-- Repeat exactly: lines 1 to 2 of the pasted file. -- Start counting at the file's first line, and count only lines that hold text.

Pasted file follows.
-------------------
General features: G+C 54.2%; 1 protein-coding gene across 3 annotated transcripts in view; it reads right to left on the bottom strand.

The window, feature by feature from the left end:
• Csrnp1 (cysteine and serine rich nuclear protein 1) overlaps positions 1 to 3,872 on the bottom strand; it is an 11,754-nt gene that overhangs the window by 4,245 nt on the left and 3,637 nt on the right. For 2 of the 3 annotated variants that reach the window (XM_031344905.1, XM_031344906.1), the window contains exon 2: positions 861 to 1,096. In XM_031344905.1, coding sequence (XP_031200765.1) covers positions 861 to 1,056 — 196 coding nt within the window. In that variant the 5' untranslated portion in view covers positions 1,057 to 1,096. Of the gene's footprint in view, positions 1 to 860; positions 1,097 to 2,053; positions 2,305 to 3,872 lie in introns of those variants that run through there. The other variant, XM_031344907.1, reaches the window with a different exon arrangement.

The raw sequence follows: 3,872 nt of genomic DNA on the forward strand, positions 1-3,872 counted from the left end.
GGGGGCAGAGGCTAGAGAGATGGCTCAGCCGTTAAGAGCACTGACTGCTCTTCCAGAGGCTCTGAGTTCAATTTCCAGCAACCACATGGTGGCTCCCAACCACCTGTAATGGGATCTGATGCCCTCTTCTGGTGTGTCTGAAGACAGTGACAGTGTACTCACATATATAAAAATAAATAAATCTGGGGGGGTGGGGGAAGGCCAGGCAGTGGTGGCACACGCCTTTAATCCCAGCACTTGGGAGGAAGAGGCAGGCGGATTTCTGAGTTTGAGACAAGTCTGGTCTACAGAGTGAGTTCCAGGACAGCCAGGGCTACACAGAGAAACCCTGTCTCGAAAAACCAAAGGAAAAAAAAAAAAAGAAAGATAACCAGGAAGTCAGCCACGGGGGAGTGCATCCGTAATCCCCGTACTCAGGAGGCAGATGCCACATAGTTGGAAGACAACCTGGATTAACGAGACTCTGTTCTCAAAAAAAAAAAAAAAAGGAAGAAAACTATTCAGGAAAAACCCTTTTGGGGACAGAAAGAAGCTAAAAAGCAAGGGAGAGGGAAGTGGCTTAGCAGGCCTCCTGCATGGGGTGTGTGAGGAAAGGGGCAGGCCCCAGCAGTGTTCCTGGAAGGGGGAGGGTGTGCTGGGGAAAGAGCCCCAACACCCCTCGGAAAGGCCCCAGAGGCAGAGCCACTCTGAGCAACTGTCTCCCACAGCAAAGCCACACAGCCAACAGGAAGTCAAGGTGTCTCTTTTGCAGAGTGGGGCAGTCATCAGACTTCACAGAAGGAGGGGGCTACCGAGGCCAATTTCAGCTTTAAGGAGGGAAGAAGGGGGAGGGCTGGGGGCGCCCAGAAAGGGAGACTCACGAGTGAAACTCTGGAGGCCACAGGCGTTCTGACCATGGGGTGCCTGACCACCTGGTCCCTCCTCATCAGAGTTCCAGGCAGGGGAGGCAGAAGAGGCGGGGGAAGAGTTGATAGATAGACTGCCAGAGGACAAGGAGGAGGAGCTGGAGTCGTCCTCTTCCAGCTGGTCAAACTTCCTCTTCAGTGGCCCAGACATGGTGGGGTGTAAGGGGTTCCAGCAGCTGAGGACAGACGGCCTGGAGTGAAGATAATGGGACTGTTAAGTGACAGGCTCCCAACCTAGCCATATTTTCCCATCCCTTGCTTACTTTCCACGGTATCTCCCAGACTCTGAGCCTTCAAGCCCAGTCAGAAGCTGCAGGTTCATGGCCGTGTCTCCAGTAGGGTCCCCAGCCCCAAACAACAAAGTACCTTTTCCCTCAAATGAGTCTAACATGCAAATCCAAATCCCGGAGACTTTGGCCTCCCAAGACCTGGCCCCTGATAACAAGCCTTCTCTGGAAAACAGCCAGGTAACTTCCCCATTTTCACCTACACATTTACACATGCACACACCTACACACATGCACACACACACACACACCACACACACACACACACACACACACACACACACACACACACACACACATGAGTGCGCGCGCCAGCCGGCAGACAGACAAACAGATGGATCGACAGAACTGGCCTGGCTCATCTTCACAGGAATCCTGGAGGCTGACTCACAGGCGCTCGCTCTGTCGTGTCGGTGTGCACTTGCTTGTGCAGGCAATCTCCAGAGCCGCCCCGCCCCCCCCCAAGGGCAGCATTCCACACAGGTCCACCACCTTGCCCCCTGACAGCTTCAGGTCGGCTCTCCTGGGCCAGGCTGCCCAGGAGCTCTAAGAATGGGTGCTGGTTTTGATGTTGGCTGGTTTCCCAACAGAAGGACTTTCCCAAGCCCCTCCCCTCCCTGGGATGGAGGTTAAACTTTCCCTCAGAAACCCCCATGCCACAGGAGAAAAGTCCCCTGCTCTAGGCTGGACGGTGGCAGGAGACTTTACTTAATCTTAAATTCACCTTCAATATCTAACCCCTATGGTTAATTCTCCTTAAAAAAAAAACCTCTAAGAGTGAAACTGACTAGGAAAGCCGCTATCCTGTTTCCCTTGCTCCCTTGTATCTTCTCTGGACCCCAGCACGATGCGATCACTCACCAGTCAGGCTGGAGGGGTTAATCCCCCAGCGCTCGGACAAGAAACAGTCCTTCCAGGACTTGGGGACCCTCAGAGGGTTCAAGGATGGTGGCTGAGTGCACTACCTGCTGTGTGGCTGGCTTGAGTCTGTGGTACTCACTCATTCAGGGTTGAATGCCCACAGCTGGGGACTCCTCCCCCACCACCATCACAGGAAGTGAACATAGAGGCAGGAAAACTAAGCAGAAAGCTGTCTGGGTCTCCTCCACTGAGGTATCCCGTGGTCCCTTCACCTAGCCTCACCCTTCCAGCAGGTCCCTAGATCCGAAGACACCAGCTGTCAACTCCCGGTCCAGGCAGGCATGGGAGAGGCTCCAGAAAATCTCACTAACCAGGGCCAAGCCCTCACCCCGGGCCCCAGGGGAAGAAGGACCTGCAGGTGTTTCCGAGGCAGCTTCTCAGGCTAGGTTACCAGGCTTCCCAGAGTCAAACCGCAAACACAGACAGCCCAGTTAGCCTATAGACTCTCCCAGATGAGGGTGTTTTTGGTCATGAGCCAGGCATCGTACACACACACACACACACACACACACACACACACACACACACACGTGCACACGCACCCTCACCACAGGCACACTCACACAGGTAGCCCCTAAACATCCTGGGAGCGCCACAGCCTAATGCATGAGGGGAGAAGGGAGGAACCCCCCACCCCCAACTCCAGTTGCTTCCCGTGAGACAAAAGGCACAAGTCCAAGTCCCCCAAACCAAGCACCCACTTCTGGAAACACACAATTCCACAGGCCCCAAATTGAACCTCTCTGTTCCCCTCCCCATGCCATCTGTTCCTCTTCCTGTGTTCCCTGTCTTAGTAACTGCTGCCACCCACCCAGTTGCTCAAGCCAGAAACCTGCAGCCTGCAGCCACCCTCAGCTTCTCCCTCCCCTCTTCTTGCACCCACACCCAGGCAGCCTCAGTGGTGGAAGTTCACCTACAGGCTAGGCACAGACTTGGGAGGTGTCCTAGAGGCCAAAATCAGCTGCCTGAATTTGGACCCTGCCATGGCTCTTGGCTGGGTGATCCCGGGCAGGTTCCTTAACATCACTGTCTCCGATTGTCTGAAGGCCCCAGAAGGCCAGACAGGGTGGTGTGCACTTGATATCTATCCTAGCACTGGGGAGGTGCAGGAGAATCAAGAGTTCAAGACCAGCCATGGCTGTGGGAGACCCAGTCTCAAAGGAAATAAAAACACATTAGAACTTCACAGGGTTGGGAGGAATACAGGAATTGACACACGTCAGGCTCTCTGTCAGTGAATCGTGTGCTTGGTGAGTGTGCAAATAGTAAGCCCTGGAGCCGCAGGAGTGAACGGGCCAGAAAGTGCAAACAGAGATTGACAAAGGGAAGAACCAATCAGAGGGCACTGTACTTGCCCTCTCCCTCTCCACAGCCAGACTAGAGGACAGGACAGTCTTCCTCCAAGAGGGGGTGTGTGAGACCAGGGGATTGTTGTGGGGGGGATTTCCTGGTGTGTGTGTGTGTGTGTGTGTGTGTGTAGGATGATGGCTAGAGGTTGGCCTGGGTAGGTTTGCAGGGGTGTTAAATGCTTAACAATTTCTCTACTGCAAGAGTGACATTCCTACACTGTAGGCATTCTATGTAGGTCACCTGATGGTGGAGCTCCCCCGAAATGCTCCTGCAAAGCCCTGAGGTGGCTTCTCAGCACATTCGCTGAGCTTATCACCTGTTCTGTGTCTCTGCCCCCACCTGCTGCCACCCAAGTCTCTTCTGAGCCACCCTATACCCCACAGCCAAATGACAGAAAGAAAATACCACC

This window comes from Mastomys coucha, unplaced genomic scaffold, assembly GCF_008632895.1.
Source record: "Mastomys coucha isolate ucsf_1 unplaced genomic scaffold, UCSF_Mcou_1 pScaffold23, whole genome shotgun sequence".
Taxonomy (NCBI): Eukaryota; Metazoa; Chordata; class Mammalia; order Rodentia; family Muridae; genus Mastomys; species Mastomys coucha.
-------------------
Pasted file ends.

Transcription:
General features: G+C 54.2%; 1 protein-coding gene across 3 annotated transcripts in view; it reads right to left on the bottom strand.

The window, feature by feature from the left end: